At least half of the country's governors are refusing to take in Syrian refugees in their states amid heightened security concerns following Friday's terrorist attacks in Paris.
Michigan and Alabama were the first states in the country to refuse relocating Syrian refugees on Sunday, and they have now been joined by Oklahoma, Nebraska, Idaho, Texas, Arkansas, Louisiana, Indiana, Illinois, Massachusetts, Ohio, Arizona, North Carolina, Florida, Wisconsin, Mississippi, New Hampshire, Georgia, Maine, Kansas, Kentucky, Tennessee, South Carolina and Iowa, some of which say more information is needed before accepting more refugees.
Govs. Rick Snyder of Michigan, Robert Bentley of Alabama, Greg Abbott of Texas, and Asa Hutchinson of Arkansas said in separate statements Sunday and Monday that their states would not be relocating refugees from the war-torn country until the U.S. Department of Homeland Security fully reviewed its screening procedures.
"Michigan is a welcoming state and we are proud of our rich history of immigration," Snyder said. "But our first priority is protecting the safety of our residents."
However, State Department spokesman Mark Toner said refugee status gives individuals both legal status in the U.S. and freedom to move from state to state, making it unclear that the states refusing to take in Syrian refugees could in fact reject them.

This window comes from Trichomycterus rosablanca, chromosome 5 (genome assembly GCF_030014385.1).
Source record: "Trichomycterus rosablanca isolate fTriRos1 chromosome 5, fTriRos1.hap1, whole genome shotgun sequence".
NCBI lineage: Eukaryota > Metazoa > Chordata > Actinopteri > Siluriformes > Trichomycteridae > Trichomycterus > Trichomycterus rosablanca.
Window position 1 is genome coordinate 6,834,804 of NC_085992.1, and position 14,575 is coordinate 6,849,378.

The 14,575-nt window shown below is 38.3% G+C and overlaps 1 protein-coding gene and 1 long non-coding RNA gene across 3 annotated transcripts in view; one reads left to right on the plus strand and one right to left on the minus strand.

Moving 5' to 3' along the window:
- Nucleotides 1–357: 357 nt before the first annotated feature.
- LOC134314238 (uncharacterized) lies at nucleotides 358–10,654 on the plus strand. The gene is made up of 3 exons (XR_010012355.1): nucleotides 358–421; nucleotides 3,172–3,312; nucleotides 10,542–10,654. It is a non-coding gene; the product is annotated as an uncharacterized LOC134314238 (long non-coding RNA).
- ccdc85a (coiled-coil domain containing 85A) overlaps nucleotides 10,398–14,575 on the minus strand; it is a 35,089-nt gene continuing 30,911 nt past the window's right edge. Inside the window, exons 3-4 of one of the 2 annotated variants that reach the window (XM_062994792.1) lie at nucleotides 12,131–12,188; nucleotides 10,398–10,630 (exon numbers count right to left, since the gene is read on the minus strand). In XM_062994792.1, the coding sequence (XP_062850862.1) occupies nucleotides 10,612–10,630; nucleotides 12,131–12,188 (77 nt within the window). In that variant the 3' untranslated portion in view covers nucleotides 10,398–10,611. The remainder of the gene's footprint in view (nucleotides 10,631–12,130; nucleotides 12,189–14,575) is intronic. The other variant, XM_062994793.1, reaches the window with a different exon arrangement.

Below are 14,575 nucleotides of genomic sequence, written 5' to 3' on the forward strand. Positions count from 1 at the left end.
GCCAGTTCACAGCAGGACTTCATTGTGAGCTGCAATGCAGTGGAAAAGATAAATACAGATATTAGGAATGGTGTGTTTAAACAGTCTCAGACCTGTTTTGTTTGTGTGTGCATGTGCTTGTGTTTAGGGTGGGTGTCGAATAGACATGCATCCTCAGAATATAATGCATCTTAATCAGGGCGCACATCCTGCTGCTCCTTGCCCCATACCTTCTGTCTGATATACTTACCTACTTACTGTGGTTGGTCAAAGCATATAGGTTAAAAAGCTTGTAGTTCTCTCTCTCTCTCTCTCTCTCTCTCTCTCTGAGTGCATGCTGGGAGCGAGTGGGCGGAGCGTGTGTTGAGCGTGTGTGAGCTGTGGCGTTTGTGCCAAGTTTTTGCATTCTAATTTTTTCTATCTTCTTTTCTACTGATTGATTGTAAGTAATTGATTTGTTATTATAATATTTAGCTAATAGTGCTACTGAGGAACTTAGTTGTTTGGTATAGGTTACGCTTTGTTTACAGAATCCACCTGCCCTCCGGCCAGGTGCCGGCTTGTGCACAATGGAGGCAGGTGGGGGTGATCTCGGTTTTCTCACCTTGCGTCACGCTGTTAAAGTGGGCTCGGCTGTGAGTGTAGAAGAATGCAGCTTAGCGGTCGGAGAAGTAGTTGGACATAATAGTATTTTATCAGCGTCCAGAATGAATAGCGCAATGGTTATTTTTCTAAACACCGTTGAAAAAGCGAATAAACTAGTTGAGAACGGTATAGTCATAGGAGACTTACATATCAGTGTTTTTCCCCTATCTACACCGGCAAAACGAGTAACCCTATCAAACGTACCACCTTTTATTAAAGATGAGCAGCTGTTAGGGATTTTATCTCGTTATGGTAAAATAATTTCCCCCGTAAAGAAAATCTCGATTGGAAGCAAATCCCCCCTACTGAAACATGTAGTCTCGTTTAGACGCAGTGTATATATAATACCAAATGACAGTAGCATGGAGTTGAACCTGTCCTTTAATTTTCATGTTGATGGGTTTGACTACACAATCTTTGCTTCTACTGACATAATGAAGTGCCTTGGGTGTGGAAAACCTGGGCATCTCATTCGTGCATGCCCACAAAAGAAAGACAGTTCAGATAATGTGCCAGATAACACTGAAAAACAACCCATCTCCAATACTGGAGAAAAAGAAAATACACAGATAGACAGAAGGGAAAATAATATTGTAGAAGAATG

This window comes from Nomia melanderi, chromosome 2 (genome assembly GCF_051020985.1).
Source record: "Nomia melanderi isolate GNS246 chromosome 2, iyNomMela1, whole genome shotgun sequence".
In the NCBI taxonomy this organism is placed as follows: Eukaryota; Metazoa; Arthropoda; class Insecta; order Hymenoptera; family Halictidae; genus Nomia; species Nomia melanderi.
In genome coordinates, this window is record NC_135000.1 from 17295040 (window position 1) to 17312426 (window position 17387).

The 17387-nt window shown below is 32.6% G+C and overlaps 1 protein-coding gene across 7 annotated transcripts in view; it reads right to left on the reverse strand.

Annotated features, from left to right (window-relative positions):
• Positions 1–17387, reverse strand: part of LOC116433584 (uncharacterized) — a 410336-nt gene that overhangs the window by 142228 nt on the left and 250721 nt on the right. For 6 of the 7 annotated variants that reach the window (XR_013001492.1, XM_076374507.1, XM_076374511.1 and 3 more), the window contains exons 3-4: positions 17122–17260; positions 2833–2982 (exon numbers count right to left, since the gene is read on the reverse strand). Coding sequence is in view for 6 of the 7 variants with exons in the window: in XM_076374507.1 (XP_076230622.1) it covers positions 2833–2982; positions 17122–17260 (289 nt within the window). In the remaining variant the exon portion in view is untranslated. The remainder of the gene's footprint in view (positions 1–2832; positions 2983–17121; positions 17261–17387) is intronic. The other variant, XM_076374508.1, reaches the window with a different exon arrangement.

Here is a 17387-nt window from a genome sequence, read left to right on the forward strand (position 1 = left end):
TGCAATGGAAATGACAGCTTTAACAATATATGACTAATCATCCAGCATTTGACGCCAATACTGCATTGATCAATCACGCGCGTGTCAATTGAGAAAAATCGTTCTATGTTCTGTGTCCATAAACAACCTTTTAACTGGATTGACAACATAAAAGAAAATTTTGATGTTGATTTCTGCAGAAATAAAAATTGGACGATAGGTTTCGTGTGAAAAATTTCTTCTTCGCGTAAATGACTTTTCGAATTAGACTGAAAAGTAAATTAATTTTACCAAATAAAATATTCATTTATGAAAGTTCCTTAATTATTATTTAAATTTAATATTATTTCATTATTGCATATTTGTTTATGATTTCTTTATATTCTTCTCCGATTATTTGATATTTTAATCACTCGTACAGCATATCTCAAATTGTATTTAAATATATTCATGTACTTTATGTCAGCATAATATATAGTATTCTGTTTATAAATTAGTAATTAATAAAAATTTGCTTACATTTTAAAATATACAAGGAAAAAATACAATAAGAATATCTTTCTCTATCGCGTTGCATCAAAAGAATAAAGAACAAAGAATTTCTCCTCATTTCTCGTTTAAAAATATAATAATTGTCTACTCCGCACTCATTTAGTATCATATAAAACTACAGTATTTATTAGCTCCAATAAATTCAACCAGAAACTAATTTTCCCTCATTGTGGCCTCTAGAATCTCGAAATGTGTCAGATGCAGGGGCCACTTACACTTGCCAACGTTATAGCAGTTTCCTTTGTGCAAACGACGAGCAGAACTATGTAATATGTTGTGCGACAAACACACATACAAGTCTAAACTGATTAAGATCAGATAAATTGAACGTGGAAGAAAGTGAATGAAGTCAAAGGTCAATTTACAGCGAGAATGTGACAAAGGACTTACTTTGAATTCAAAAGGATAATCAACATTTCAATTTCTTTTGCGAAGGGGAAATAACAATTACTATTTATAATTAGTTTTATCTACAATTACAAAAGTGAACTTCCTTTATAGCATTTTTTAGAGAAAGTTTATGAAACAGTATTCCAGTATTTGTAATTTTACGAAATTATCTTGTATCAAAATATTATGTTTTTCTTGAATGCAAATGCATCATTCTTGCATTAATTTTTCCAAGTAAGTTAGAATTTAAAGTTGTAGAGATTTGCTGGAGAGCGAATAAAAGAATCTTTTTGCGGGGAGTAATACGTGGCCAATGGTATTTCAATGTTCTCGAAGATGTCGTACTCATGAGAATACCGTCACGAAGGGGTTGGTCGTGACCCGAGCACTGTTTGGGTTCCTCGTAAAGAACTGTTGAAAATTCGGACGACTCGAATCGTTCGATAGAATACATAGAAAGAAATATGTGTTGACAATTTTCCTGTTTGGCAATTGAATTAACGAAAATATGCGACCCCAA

At least 129 people died in the coordinated attacks in Paris, and at least one of the attackers was carrying a Syrian passport, which has led authorities to consider he could have entered Europe as a refugee. The alleged mastermind of the attacks, Abdelhamid Abaaoud, is believed to have slipped into Syria this year.
The United States in September pledged to take 15,000 refugees fleeing war-torn Syria for the fiscal year that began in October; an estimated 85,000 total refugees are expected to be resettled in the U.S. in 2016, Secretary of State John Kerry said on Sept. 20.
Just this year, about 200 Syrian refugees have been relocated to Michigan by one agency alone, and the state has one of the biggest Middle Eastern populations in the country. No refugees have been resettled in Alabama, and in his statement Sunday, Gov. Bentley said things would continue that way.